The boys moved in and at first, things couldn’t have gone better. Despite the fact that this was the 4th move in their short lives they coped well with the transition. I’d given up work to be a fulltime Dad, my husband was able to take off 6 weeks and we began to bond as a family.
But within a few days the ‘honeymoon’ period was over. The boys were naturally trying to impress, clearly not wanting this to be another move for them. Slowly we started to see some extreme attachment disorder behaviour – particularly from our eldest son. One minute he’d be talking like any other 6 year old, the next he would be rolling on the floor screaming like a toddler. This wasn’t in any training or awareness sessions. I can honestly say I had some times when I felt “How am I ever going to love that?” It felt so alien that an intelligent wonderful boy could flip like this.
Other key traits started to come out as the days progressed. Hyper-vigilance came to the forefront and dictated how he would be for the day. Everything had to be touched, fiddled with, felt and played with almost as if he was the FBI checking a room for bugs or an animal marking its scent. This was fine at home but tricky elsewhere.
During the boys’ first month with us we noticed some things going missing and discovered our older son was storing them in his coat. Having to hide your own wallet, keys, money and anything valuable in your home, was hard to accept to begin with. It felt like an intrusion into our personal space at the time. Now it’s just the norm. Some days he would come home from school with things that clearly had been stolen from the teacher’s desk or other children and this too was tricky to get our heads around. We focused on not shaming him or showing any disgust at what he had done but simply confirming we have the item that belongs to Miss XYZ and we can return it tomorrow ok? In fact this technique worked, he quickly realised we were not going to get angry with his stealing and the instances became less frequent.
He was also prone to lying and making up stories. We talked through telling the truth and when we knew he was not we gave him an option. “Is that a lie or story or is it the truth? You take two minutes to think about it and let us know what it is and know that either one is not bad but we simply want to know.” More and more he would come back with “Yes that was a fib.”
Our younger son also began to exhibit challenging behaviour. Showing real frustration if he didn’t get his own way. There were baby tears, bottom lip exposure and a clear need to be totally with us at all times. Of course he was testing us as well as demonstrating his need to build attachment.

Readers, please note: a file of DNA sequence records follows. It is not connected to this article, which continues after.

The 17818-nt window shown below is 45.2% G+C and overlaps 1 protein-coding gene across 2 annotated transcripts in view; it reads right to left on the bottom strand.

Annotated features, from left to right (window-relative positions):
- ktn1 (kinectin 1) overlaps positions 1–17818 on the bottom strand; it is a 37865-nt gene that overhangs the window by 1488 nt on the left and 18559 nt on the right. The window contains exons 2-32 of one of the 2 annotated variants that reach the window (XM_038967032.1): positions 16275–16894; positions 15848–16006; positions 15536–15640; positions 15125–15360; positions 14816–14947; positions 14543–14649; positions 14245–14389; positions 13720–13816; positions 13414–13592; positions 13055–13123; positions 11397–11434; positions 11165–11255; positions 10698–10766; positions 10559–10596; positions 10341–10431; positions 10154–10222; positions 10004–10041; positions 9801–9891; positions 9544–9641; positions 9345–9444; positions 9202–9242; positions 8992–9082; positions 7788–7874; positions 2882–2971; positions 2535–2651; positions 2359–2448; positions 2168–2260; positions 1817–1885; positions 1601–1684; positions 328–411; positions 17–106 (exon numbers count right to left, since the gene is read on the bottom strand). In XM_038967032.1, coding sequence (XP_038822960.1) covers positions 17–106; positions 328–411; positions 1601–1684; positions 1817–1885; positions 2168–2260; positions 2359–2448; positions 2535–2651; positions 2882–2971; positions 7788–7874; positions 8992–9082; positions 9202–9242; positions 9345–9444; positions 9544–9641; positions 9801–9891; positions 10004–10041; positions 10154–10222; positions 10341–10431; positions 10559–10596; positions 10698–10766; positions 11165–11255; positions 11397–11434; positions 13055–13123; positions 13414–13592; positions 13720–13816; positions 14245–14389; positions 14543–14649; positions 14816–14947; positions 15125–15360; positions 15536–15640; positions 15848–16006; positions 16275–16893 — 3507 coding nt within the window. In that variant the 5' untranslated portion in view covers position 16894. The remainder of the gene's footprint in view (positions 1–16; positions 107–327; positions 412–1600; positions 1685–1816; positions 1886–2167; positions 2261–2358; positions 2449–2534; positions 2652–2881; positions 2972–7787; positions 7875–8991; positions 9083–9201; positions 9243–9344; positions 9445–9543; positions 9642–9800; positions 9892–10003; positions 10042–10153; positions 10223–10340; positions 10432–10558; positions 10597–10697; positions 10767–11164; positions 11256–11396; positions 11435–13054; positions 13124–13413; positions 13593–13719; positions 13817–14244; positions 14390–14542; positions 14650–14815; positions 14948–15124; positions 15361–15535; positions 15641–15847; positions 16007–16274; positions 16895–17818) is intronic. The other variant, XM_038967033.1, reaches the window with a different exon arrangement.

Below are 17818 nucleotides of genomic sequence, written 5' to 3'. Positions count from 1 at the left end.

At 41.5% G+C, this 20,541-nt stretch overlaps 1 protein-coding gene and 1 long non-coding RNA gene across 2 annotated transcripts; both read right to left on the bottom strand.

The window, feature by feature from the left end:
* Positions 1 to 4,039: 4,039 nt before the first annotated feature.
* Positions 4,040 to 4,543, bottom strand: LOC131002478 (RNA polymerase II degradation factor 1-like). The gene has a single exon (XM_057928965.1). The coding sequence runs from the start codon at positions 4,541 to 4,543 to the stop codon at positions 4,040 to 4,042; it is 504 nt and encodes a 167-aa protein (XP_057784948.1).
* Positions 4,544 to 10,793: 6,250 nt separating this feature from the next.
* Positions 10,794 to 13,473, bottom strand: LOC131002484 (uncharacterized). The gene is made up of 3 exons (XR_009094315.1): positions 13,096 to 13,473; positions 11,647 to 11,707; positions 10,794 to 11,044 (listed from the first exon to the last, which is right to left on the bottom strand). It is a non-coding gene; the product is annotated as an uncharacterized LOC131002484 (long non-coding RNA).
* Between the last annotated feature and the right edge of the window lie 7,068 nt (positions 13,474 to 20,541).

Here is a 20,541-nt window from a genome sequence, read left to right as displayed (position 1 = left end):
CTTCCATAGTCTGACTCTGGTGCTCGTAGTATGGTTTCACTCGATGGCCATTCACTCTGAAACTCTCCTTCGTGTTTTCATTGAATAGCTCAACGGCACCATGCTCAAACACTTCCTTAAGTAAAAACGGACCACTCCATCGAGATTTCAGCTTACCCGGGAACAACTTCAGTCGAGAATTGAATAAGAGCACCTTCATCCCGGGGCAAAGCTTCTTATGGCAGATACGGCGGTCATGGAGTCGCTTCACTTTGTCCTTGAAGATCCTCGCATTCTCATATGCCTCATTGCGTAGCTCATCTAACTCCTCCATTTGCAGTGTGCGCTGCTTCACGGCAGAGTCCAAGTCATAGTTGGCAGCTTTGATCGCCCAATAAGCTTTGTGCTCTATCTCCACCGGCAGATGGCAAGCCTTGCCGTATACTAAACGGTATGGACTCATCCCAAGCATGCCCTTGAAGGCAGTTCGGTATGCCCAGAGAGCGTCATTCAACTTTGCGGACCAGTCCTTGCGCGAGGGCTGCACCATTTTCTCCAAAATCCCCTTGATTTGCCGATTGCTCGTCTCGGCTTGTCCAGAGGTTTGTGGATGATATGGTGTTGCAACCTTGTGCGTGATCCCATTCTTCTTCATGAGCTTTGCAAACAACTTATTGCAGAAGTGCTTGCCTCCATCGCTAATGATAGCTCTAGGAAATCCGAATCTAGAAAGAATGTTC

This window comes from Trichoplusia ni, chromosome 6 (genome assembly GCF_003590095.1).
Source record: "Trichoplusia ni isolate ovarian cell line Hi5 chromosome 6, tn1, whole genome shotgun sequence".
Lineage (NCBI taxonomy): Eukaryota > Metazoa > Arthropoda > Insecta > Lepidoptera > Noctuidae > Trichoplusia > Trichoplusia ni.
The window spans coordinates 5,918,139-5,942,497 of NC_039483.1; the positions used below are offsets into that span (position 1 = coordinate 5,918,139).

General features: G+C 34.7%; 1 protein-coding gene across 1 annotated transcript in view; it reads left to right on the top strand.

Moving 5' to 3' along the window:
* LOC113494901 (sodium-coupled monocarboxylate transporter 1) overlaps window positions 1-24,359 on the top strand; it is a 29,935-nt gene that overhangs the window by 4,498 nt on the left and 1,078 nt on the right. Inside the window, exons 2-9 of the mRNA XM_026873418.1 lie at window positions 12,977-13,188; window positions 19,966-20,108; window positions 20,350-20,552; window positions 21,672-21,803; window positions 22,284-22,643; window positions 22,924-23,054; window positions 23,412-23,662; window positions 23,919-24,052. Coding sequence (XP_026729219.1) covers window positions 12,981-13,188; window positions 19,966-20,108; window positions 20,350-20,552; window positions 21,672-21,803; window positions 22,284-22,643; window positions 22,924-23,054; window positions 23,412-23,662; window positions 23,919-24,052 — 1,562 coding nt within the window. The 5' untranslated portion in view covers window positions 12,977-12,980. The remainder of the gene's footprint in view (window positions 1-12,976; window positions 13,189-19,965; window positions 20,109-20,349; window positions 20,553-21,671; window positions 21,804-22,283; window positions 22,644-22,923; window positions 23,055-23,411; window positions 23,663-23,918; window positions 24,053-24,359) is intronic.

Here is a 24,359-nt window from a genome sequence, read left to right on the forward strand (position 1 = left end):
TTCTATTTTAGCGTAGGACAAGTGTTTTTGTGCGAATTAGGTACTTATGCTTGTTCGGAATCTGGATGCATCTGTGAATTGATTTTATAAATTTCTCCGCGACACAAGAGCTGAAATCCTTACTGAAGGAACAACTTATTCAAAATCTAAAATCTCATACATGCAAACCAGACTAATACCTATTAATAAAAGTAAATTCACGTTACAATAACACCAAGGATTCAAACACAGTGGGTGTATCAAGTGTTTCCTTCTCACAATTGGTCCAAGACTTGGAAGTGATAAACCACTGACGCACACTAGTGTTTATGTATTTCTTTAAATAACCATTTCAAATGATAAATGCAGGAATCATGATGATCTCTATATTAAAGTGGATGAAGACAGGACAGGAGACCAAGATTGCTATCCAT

We started to focus on attachment-building activities with both boys. We’d spend time on sensory play – applying lotions to hands, drawing on their backs with our fingers, trust jumps at the park or allowing them to keep something of ours all day to return after school.
A comment from both children, on separate occasions, really brought home to us how they were feeling. Younger son looked up one day and asked “When are me and my brother moving to our next house?” My heart sank but I tried to show no emotion and asked questions to see if he would talk more. I asked him if he wanted to move again to which he replied “No.” We laughed and smiled together about the future and what “forever” meant. Older son then asked my husband whether they’d soon be moving in with our neighbours. This really brought home the fact that almost everyone new these boys have met up until now has resulted in a move and a change. Disruption after disruption, uncertainty after uncertainty.
The shock of the first month passed and I can honestly say that we are in awe of how well the boys are developing and settling in. It’s still exhausting and saps every ounce of energy and brainpower we have. It’s taken guts and willpower to move onwards and upwards but we are getting there.
Tonight my younger son wrote his name for the first time unaided, whilst his older brother calmly completed his homeworkcafter we’d all had fun playing in the garden. Laughter and fun have been constant throughout all of this and proved just as useful as the techniques learned in our prep.
Our next chapter of learning will be attending Non-Violent Resistance (NVR) and SafeBase training. I hope that, now we have a little more headspace we can continue to apply and learn from this and from other adopters.
As an adopter, it’s easy to think you are the most prepared person around but I’ve realised you will never be fully prepared for what is to come. What’s important is to focus on your family, yourselves and your sanity and see each challenge as an opportunity to rebuild what has been broken in the children’s past.
Matt writes a blog sharing his journey of adoption and transition from the corporate world to fatherhood. You can read more at www.fromsoftwaretosoftplay.com